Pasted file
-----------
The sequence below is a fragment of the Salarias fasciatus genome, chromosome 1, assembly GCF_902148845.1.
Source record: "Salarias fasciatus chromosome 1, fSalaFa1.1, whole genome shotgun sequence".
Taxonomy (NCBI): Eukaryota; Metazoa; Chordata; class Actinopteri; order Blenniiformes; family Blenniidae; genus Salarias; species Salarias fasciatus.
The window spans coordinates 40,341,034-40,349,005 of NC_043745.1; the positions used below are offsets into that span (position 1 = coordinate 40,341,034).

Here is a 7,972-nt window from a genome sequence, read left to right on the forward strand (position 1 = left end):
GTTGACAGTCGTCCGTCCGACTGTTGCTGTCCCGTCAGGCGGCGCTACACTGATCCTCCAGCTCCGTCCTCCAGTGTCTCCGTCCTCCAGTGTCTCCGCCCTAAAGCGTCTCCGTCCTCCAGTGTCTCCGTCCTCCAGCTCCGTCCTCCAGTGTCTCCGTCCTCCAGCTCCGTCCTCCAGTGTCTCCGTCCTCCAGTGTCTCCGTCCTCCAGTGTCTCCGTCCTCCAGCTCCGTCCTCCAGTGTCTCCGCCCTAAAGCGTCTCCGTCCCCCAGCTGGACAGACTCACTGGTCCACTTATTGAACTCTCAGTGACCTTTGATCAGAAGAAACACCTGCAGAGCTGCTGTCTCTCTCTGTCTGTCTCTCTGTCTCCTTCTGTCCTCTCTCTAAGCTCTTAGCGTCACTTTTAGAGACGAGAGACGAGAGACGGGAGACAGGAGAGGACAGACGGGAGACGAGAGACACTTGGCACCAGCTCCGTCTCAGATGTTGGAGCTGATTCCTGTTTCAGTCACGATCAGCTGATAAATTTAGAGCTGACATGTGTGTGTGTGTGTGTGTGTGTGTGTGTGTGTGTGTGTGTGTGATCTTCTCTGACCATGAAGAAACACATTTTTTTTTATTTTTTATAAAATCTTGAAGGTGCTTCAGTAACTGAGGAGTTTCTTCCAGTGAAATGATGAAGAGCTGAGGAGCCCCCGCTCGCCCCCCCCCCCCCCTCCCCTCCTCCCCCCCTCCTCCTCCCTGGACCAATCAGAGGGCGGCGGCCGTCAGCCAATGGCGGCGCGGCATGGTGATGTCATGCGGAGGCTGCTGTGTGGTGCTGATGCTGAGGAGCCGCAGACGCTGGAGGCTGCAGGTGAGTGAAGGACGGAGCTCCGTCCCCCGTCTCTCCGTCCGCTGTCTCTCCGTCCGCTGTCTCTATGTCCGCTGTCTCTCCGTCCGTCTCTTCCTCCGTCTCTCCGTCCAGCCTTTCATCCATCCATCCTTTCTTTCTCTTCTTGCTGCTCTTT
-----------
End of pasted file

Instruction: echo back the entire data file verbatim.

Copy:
The sequence below is a fragment of the Salarias fasciatus genome, chromosome 1, assembly GCF_902148845.1.
Source record: "Salarias fasciatus chromosome 1, fSalaFa1.1, whole genome shotgun sequence".
Taxonomy (NCBI): Eukaryota; Metazoa; Chordata; class Actinopteri; order Blenniiformes; family Blenniidae; genus Salarias; species Salarias fasciatus.
The window spans coordinates 40,341,034-40,349,005 of NC_043745.1; the positions used below are offsets into that span (position 1 = coordinate 40,341,034).

Here is a 7,972-nt window from a genome sequence, read left to right on the forward strand (position 1 = left end):
GTTGACAGTCGTCCGTCCGACTGTTGCTGTCCCGTCAGGCGGCGCTACACTGATCCTCCAGCTCCGTCCTCCAGTGTCTCCGTCCTCCAGTGTCTCCGCCCTAAAGCGTCTCCGTCCTCCAGTGTCTCCGTCCTCCAGCTCCGTCCTCCAGTGTCTCCGTCCTCCAGCTCCGTCCTCCAGTGTCTCCGTCCTCCAGTGTCTCCGTCCTCCAGTGTCTCCGTCCTCCAGCTCCGTCCTCCAGTGTCTCCGCCCTAAAGCGTCTCCGTCCCCCAGCTGGACAGACTCACTGGTCCACTTATTGAACTCTCAGTGACCTTTGATCAGAAGAAACACCTGCAGAGCTGCTGTCTCTCTCTGTCTGTCTCTCTGTCTCCTTCTGTCCTCTCTCTAAGCTCTTAGCGTCACTTTTAGAGACGAGAGACGAGAGACGGGAGACAGGAGAGGACAGACGGGAGACGAGAGACACTTGGCACCAGCTCCGTCTCAGATGTTGGAGCTGATTCCTGTTTCAGTCACGATCAGCTGATAAATTTAGAGCTGACATGTGTGTGTGTGTGTGTGTGTGTGTGTGTGTGTGTGTGTGTGTGATCTTCTCTGACCATGAAGAAACACATTTTTTTTTATTTTTTATAAAATCTTGAAGGTGCTTCAGTAACTGAGGAGTTTCTTCCAGTGAAATGATGAAGAGCTGAGGAGCCCCCGCTCGCCCCCCCCCCCCCCTCCCCTCCTCCCCCCCTCCTCCTCCCTGGACCAATCAGAGGGCGGCGGCCGTCAGCCAATGGCGGCGCGGCATGGTGATGTCATGCGGAGGCTGCTGTGTGGTGCTGATGCTGAGGAGCCGCAGACGCTGGAGGCTGCAGGTGAGTGAAGGACGGAGCTCCGTCCCCCGTCTCTCCGTCCGCTGTCTCTCCGTCCGCTGTCTCTATGTCCGCTGTCTCTCCGTCCGTCTCTTCCTCCGTCTCTCCGTCCAGCCTTTCATCCATCCATCCTTTCTTTCTCTTCTTGCTGCTCTTT